Tunning on large DIB size

eDirectory 9.03 (On the way to 9.1.1)
RHEL 6.10 (on the way to RHEL 7.5)


Current DIB:
DIBFileSize: 104365670400 Bytes (104.3656704 GB)
DIBRflmFileSize: 49290947 Bytes
DIBRollBackFileSize: 104857600 Bytes
DIBStreamFileSize: 34428453 Bytes
TotalDIBSize: 104554247400 Bytes


Mostly reads along with a lot of binds and bind update information.
63,000 binds/hour but peaks over 100,000 binds/hour

Current Memory:
free -g
total used free shared buffers cached
Mem: 126 114 11 0 0 104
-/ buffers/cache: 10 115
Swap: 7 0 7

Looking for any insights on tuning.

Thanks
-jim

Tags:

  • On 11/15/2018 8:24 AM, jwilleke wrote:
    >
    > eDirectory 9.03 (On the way to 9.1.1)
    > RHEL 6.10 (on the way to RHEL 7.5)
    >
    >
    > Current DIB:
    > DIBFileSize: 104365670400 Bytes (104.3656704 GB)
    > DIBRflmFileSize: 49290947 Bytes
    > DIBRollBackFileSize: 104857600 Bytes
    > DIBStreamFileSize: 34428453 Bytes
    > TotalDIBSize: 104554247400 Bytes
    >
    >
    > Mostly reads along with a lot of binds and bind update information.
    > 63,000 binds/hour but peaks over 100,000 binds/hour
    >
    > Current Memory:
    > free -g
    > total used free shared buffers
    > cached
    > Mem: 126 114 11 0 0
    > 104
    > -/ buffers/cache: 10 115
    > Swap: 7 0 7


    Store it on SSD? :)

    That is a large DIB. Is it many small objects or large objects?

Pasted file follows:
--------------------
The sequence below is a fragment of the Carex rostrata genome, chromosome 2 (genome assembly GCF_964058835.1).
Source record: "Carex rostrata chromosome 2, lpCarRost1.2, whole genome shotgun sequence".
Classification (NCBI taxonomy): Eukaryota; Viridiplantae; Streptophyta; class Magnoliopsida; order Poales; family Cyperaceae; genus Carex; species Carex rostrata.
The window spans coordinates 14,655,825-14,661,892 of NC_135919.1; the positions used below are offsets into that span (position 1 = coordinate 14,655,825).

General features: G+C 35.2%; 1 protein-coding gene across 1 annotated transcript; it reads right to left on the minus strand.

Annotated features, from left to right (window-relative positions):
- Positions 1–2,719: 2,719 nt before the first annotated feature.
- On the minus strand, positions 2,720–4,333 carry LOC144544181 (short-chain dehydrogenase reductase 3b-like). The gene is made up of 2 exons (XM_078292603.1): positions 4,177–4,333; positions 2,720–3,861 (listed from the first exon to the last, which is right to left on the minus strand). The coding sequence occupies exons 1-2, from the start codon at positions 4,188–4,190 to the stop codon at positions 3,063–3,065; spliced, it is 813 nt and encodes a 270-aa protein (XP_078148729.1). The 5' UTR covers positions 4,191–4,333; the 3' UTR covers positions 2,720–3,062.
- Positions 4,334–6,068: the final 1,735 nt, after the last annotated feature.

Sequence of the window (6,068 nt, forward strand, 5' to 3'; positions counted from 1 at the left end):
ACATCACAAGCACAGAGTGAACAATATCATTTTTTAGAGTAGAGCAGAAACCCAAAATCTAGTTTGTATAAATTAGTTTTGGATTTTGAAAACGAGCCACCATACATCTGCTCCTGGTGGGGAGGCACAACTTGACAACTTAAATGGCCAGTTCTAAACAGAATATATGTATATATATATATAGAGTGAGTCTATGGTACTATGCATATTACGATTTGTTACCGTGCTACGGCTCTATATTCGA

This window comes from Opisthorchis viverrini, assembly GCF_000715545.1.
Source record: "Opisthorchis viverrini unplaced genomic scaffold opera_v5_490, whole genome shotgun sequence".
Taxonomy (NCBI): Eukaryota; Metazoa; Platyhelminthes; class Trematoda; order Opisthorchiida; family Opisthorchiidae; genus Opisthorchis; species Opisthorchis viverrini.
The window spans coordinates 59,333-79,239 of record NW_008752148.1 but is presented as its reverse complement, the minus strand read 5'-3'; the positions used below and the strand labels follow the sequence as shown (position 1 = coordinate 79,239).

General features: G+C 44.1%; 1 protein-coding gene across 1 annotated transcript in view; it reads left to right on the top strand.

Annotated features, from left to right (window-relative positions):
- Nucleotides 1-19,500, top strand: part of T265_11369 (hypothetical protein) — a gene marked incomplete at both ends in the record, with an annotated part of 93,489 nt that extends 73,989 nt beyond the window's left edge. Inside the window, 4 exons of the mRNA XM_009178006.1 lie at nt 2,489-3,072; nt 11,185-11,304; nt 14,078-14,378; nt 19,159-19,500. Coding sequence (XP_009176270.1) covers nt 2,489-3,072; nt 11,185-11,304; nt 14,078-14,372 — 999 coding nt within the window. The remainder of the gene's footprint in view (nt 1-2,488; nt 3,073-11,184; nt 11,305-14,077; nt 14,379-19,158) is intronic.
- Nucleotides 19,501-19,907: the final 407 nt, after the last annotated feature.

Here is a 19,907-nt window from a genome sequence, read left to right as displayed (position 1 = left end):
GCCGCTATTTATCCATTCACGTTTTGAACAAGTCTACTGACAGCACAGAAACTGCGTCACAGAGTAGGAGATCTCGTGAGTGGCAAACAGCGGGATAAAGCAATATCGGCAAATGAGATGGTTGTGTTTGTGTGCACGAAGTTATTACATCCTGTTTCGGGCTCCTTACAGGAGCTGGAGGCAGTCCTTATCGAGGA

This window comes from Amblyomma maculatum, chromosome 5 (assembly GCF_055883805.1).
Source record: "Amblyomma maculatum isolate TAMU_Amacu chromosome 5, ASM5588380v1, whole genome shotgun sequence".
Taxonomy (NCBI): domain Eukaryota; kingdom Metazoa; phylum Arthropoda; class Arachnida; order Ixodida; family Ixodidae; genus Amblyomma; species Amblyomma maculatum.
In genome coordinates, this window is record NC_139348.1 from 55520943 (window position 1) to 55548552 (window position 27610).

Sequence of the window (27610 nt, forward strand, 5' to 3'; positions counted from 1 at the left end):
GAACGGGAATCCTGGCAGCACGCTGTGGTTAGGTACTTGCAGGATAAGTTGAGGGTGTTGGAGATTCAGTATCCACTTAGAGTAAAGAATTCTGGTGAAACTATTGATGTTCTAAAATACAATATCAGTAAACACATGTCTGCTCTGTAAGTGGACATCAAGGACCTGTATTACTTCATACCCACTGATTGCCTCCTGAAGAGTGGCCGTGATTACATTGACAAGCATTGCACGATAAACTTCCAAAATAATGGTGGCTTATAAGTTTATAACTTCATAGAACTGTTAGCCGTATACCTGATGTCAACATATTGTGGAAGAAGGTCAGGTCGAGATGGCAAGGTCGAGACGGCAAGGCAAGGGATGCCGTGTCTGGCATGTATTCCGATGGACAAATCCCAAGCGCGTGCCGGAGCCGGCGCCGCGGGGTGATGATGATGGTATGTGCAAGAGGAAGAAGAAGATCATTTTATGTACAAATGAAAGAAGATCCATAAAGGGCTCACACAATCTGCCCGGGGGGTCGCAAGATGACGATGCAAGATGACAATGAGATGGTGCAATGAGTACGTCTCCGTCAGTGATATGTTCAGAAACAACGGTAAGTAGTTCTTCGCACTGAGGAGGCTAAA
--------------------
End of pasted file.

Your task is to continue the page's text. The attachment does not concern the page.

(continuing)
(Curious how many users/objects...)



  • On 11/15/2018 06:24 AM, jwilleke wrote:
    >
    > eDirectory 9.03 (On the way to 9.1.1)
    > RHEL 6.10 (on the way to RHEL 7.5)
    >
    > Current DIB:
    > DIBFileSize: 104365670400 Bytes (104.3656704 GB)
    > DIBRflmFileSize: 49290947 Bytes
    > DIBRollBackFileSize: 104857600 Bytes
    > DIBStreamFileSize: 34428453 Bytes
    > TotalDIBSize: 104554247400 Bytes


    It would be interesting to know what they are storing in 34 GiB of stream
    files; maybe pictures of people who take up the other 49 GiB of DIB space.

    > Mostly reads along with a lot of binds and bind update information.
    > 63,000 binds/hour but peaks over 100,000 binds/hour


    As I am sure you know, binds are super-simple, and don't need much to
    optimize once the binding (user usually) object is found other than
    processing power (to do encryption stuff related to binds or even just
    LDAPS traffic) or disk (to load up the user's credentials for comparison,
    or to write back attribute when updated due to the login or login attempt).

    > Current Memory:
    > free -g
    > total used free shared buffers
    > cached
    > Mem: 126 114 11 0 0
    > 104
    > -/ buffers/cache: 10 115
    > Swap: 7 0 7


    Forget swap; it is crap.

    You have a lot of RAM used for caching, so that's good and possibly
    helping performance. You could possibly increase the eDirectory DIB cache
    if your cache hit percentage is low, but how much that will help depends
    on what is not working well now, so let's take a step back.

    How, if at all, are they experiencing slowness? If they are not, but they
    want a 0.05 ms bind to now take 0.04 ms, then they may want to consider
    the cost/benefit ratio. Maybe it is worth it, but a single box handling
    100,000 binds per hours already seems okay.

    How are the users being found? Are they all in one container, so a simple
    username goes directly to the DN of the object without a search, or are
    they also doing some kind of search to find the object which is possibly
    (in your case certainly) using an index? Maybe look at other types of
    searches and be sure they are indexed; doing any kind of full DIB scan in
    this environment would be suicide, so presumably things are already
    indexed well.

    If logins themselves cause tons of traffic you could always disable some
    or all login attribute updates. On a normal login, out of the box,